Over the past decade or so, podcasts have grown from a niche, obscure medium to an abundantly popular one. Currently, there are more than 550,000 active podcasts with more than 30 million individual episodes between them, and 51 percent of the United States population has listened to a podcast in the past. This makes them an excellent opportunity to reach your target audience and market your business.
But what exactly does it take to start a podcast? And how can you make this a successful endeavor?
The Perks of Podcasts
First, let’s go over some of the greatest advantages of podcasts as a communicative medium for your business. That way, you can model your strategy to capitalize on these advantages:
- Low costs. Podcasts don’t require much equipment, nor do they cost money to place, making them relatively inexpensive to produce (at least compared to how much revenue they can generate).
- High flexibility. You can develop your podcast in many different ways, turning it into an interview platform, using it to instruct people, or just having casual discussions with a group. There are no limits to what you can create.
- Distributive potential. Thanks to Apple Podcasts, Spotify, and other podcast distribution networks, it’s easy to get your podcast to the masses. Adding other platforms, like paid advertising, SEO, and social media, can push that reach even further.
So what do you need to start a successful podcast?
Let’s look at the basics:
- Professional recording (and editing) capabilities. Nobody is going to listen to a podcast that sounds like it was recorded with a $5 microphone at a train station. Even if you’re just starting out, it’s important to use a high-quality mic, preamp (if necessary), pop filter, headphones, and recording software. You’ll also want to have some way to get your work professionally edited, to polish it and make it presentable to the masses.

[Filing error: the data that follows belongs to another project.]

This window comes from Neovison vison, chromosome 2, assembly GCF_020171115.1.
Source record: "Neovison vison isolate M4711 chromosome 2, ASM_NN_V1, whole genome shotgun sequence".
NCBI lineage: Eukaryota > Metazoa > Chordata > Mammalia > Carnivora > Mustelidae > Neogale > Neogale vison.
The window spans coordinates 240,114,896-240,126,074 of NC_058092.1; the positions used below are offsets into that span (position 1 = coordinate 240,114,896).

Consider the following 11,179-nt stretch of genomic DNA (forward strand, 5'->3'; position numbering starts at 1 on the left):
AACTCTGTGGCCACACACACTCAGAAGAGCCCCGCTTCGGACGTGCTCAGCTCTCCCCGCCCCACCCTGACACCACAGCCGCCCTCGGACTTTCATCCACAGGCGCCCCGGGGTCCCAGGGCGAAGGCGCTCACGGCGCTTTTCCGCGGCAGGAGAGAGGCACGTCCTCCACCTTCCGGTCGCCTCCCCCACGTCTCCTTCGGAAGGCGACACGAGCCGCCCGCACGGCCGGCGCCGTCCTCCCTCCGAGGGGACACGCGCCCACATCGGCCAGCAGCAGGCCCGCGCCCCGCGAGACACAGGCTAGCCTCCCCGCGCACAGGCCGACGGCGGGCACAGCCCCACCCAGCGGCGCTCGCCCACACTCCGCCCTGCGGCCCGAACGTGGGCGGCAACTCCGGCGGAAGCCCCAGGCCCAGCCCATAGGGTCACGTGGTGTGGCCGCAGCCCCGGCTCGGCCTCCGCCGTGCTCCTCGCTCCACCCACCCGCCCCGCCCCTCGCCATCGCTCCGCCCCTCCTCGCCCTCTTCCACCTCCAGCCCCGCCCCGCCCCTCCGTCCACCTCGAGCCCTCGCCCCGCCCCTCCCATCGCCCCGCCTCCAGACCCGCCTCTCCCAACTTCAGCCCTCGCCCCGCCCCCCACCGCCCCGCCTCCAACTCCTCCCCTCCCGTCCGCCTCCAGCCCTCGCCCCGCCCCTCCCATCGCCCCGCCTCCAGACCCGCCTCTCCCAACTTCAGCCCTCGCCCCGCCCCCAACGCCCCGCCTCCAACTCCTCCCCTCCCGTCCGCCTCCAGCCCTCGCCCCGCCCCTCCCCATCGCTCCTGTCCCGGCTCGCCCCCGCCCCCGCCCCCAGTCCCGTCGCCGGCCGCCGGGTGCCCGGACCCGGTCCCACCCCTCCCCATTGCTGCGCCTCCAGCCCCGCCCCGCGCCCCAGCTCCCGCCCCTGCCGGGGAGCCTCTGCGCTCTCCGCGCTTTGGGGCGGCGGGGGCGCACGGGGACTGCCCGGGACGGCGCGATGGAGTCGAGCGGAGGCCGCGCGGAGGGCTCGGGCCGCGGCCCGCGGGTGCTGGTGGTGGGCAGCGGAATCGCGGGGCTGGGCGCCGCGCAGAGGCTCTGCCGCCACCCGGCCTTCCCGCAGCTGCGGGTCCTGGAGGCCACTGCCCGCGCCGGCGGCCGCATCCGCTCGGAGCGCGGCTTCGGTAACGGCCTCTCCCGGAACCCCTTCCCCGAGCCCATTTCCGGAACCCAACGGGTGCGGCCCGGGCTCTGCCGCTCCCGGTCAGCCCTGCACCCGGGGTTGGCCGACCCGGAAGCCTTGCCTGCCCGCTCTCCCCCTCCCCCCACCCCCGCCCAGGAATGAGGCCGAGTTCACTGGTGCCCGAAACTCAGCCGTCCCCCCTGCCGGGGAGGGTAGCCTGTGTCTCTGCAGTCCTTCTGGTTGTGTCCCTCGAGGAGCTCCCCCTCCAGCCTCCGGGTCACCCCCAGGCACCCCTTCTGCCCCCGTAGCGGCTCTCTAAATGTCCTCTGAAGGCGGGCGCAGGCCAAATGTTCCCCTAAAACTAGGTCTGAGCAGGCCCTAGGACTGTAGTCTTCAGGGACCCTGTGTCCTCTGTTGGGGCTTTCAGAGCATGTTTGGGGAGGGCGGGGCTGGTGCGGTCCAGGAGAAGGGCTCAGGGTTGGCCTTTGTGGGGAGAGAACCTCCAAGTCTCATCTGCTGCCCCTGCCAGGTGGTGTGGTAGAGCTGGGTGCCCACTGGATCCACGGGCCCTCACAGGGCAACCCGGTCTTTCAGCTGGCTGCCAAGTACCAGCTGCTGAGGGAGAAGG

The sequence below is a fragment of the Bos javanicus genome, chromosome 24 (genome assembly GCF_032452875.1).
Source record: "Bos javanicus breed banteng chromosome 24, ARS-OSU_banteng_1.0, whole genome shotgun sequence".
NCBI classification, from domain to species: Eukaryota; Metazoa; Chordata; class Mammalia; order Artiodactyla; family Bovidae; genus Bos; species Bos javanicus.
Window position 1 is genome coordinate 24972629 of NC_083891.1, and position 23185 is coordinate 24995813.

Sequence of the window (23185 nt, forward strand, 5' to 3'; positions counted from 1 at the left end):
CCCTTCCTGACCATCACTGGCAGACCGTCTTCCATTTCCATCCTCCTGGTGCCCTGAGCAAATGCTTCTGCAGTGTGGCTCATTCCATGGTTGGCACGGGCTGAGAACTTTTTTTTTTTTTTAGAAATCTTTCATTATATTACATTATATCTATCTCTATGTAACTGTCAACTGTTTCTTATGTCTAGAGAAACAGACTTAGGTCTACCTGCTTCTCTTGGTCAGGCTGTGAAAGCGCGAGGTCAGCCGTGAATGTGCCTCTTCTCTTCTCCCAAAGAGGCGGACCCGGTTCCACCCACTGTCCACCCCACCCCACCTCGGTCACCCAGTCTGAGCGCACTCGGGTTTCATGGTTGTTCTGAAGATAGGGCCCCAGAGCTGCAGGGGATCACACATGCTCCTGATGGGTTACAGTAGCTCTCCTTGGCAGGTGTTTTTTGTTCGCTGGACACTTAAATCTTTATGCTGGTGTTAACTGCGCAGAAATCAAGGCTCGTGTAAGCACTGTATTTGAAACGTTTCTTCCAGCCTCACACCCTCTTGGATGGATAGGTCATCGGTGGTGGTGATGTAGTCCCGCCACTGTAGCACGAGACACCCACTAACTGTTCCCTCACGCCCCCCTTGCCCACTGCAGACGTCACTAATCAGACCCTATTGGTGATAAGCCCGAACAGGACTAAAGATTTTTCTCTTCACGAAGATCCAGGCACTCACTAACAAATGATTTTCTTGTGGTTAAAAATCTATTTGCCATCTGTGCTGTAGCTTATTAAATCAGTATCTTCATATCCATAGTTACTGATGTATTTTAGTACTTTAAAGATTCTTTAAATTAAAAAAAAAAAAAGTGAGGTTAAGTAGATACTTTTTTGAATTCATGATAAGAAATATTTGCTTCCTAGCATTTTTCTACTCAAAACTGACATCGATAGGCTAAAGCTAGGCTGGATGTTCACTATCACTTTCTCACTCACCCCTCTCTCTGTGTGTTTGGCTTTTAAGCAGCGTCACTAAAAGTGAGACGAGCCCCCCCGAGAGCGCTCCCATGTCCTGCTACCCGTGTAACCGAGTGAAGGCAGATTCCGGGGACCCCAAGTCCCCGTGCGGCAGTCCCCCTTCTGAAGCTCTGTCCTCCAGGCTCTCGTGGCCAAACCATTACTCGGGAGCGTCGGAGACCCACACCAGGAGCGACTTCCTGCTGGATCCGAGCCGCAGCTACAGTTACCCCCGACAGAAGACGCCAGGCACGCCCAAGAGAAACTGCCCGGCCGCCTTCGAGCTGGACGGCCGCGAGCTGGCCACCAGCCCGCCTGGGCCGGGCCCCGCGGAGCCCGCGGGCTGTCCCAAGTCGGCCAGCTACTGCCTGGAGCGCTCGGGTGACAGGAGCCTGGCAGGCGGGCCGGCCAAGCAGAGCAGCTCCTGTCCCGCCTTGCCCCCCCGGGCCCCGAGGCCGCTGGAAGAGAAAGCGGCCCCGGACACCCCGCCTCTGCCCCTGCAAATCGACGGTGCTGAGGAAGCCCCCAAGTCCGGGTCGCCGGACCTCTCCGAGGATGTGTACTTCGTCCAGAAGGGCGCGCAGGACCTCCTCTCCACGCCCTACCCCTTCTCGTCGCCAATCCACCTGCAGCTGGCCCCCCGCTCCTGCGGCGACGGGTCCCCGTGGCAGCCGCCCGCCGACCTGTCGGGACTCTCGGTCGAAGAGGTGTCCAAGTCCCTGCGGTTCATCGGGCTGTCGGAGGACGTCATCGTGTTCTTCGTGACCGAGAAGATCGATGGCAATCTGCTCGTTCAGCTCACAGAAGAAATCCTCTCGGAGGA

- An original idea. There are already hundreds of thousands of podcasts out there, and chances are, at least a few dozen of them are covering the topics you’re considering. If you want to stand out from the competition and appeal to a unique target audience, you’ll need a truly original idea. You could try to cover a brand new subject, or cover an existing subject in some new and innovative way. Either way, you’ll need some unique factor to differentiate yourself.
- The right hosts and tone. Podcasts largely rely on primary people speaking, and guiding listeners through educational or entertaining material. Your hosts need to be talented and consistent to succeed; they should be charismatic enough to be appealing to a wide audience, reliable enough to provide a consistent tone, and unique enough that they can be easily distinguished from other podcasters. Of course, they also need to be professional and articulate, so they’re easily understood.
- A path to monetization. A podcast is only going to be valuable to your organization if there’s some way to monetize it. Most podcasts are widely available for free, but there are several ways to make money from your listener base—you just have to choose the right one(s). For example, you could feature ads for unrelated products as “commercial breaks” between sections of content on your podcast, or you could offer premium episodes of your show for an extra fee. You could even have your hosts go on tour and make extra money that way. But the most common way is to use your podcast as a way to get more people to your site, referencing onsite content or other opportunities as frequently as possible (without turning people off from your brand).
Distribution, Marketing, and Support
Even if your podcast is truly astounding in terms of content and quality, it’s not going to grow if there isn’t some way for new people to discover it. Accordingly, you’ll need some kind of strategy to support, distribute, and market your podcast. For most new podcasters, that means capitalizing on as many podcast distribution networks as possible and optimizing their listings to appeal to both search engines and prospective new listeners. It may also include going out of your way to cross-market your podcast presence, paying for advertising, or working with other popular podcast hosts on more collaborative efforts.
Just because podcasts are popular doesn’t mean it’s easy to get involved. However, podcasts do represent an extraordinary opportunity to reach new people, talk about your business, and hopefully, generate a loyal following. You won’t have to invest much money at the outset, but you should be prepared to invest a considerable amount of time; even if you have a knack for podcasts, it’s going to take you dozens of hours and experimental episodes to figure out what works.
All these strategies and measures are components of online marketing, digital marketing, or Internet marketing.